Langton Capital – 2020-11-02 – PREMIUM – Lockdown 2.9, Deltic, Brighton Pier, holiday refunds etc.:
Lockdown 2.9, Deltic, Brighton Pier, holiday refunds etc.:
PREMIUM EMAIL – PLEASE DO NOT FORWARD:
A DAY IN THE LIFE:
Hedgehog (or porcupine) graphs show the Good News, i.e. an upward line on a chart, always tracking to the right.
Common with start-ups, political projections and the like, they may also exist in weather forecasting because, a couple of days ago, the BBC (which I think is the Met Office) was promising a nine-day dry spell from and including tomorrow.
Meaning that, almost a miracle in the North of England, we may have been able to get the grass cut in November but, rather than spark up the mower and change its flat tyre, we decided to track the forecasts and, as rain is now expected tomorrow and on one other of the nine days in question, that’s probably just as well.
Hence asking if something is really a) going to be ‘better’ or b) is just ‘further away’ is always sensible. Seems to apply to Track & Trace, promises re economic recovery, the sunlit uplands of Brexit etc. On to the news:
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LOCKDOWN 2.0: Something that the government said would never happen, is just about to happen. Planning is difficult when U-turns such as this are sprung on the sector. Here we consider some of the implications.
• The announcement that England is to join the other English regions in lockdown from Thursday has bumped our comment on pubs vs restaurants to tomorrow or more likely Wednesday.
• See also comments in general email below for basic details re the lockdown.
A lack of certainty:
• The government has done what it said it would not do.
• This leaves the hospitality industry either a) wrong-footed if it believed the government’s previous statements or b) better positioned if it maintained a stance of suspicious disbelief
• The latter would be better for companies in the very short term but terrible over the longer term as, unless the rules have changed a great deal in recent years, belief in and faith in government should be positively correlated with success over time
• Business, in this case at least, would have been better advised to ignore its own government and look at what the Labour Party was recommending and what was being done in Wales, Scotland, Northern Ireland, France & Germany and assume that the same was going to happen in England. Because it has.
Dealing with the impact:
The hit to sales:
• Pubs & restaurants will have to close from and including Thursday. That means 10pm Wednesday.
• Takeaways and collections will be allowed but:
o Pivoting left and right is exhausting. For some operators it is impossible.
o The above did not initially include alcoholic drinks, although SIBA says this is still up for discussion.
• Most pubs will be in loss. Even post furlough receipts. We will be back into ‘cash-burn’ territory.
• The length of financing agreements with banks will become critical once again. Any companies looking to refinance in the near term may be worried. Companies such as Marston’s, which received its Carlsberg cash last Friday, will be in a better position
• Operators with securitised debt may once again need to speak to bond holders in order to secure waivers. This, though it cannot be absolutely taken for granted, should be possible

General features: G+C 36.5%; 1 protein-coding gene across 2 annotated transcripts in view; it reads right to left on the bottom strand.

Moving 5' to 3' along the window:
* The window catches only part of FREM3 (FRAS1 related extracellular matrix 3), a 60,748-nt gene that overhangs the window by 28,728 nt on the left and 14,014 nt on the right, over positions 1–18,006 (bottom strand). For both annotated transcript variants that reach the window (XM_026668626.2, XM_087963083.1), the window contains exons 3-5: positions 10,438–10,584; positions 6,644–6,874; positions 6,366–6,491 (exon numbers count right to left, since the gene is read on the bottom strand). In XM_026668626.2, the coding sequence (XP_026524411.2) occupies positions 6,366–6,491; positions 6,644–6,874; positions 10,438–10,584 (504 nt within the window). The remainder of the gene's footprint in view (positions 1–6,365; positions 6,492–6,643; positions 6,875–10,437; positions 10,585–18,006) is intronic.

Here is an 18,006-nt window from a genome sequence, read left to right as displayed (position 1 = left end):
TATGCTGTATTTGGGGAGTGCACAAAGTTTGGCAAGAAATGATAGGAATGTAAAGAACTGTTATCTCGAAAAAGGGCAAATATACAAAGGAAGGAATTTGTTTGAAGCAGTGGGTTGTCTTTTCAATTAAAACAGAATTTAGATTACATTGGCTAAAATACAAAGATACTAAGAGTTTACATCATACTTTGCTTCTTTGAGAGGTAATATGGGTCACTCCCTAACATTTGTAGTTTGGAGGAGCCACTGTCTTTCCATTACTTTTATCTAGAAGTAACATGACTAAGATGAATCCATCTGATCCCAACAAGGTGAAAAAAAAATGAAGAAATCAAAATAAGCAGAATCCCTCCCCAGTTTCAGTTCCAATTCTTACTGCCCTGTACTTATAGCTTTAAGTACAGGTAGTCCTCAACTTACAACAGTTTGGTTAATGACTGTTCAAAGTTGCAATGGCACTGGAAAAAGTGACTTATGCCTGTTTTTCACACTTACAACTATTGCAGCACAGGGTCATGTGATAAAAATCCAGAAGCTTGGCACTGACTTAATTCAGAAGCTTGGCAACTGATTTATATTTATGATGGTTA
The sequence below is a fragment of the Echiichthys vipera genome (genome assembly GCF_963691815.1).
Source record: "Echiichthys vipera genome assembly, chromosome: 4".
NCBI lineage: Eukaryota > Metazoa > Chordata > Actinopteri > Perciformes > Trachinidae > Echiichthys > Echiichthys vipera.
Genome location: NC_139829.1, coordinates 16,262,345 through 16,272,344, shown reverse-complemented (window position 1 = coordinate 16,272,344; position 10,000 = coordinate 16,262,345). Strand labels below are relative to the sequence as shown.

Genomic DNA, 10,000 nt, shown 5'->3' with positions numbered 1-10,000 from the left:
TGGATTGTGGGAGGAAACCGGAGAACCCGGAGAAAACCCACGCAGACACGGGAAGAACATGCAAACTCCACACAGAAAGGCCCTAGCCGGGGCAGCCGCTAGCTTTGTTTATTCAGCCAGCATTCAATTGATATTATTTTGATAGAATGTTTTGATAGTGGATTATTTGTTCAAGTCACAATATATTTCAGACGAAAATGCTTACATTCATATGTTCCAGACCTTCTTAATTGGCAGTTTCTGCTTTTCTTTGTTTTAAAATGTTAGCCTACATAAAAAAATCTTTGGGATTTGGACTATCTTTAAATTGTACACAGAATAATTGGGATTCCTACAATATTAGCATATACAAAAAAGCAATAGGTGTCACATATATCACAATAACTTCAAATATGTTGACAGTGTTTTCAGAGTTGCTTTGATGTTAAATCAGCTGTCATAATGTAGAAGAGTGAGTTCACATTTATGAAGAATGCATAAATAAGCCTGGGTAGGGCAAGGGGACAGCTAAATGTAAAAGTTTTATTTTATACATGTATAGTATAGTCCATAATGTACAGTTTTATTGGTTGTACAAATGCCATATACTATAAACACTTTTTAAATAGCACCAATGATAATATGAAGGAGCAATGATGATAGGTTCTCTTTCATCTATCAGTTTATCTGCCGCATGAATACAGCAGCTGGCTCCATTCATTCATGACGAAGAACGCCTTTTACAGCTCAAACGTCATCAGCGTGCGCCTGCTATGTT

• Some restaurants can survive on takeaways and collections – see Fulham Shore’s comments at its finals on 15th of last month
Stock and the supply chain:
• Pubs (and restaurants) will be left having to ditch real ales and perishable foods. Some of this may go to charity. But there is a limit to how much lettuce and cucumber a homeless shelter will take, and a lot of the drink will literally go down the drain.
• The supply chain will be in tatters.
• Bigger companies such as the global brewers may be charitable (again) but smaller food suppliers, craft breweries and distribution companies will lose much of their revenue and may struggle to survive
• Thousands of conversations will have to be re-started with landlords.
• Pubs & restaurants had been assured there would be no lockdown and they will likely have passed this on to landlords. This is not now the case.
• The furlough is back, which is a relief.
• But the shoe-leather involved in taking staff on, training them, then laying them off, taking them back on, retraining them to scrub off the rust and then laying them off again is considerable
• If the lockdown lasts 4wks, then it may not be worth putting permanent staff on furlough only to bring them back a fortnight before reopening in order to get pubs ready and to check stock levels
• The problem, of course, is that 2 December may become a movable date.
• Companies will also need to consider whether or not to top up staff payments from 80% to 100% as they may lose staff if they do not
• Messrs Johnson and Gove are journalist/politicians, rather than businesspeople. Words are sometimes not enough
• The hurdles are getting higher
• Accrued costs (VAT for one quarter, likely some rent, other tax bills etc) will continue to accrue. VAT rises from 5% to 20% on April Fool’s day next year and Business Rates will be levied once again
• Companies may have begun to plan based on the Tier system. This has now been superseded and cash burn may once again become a major issue.
• Companies that have secured their financing may need to look at the numbers once again. Those that had not, may be in trouble.
• There could be talk of fund raises via equity issues.
• RTN and JDW have raised equity already and Marston’s received its Carlsberg cash on Friday. Among the larger quoted operators, M&B may need to look at its cash position, particularly as it is not certain that the current lockdown will definitely end on 2 December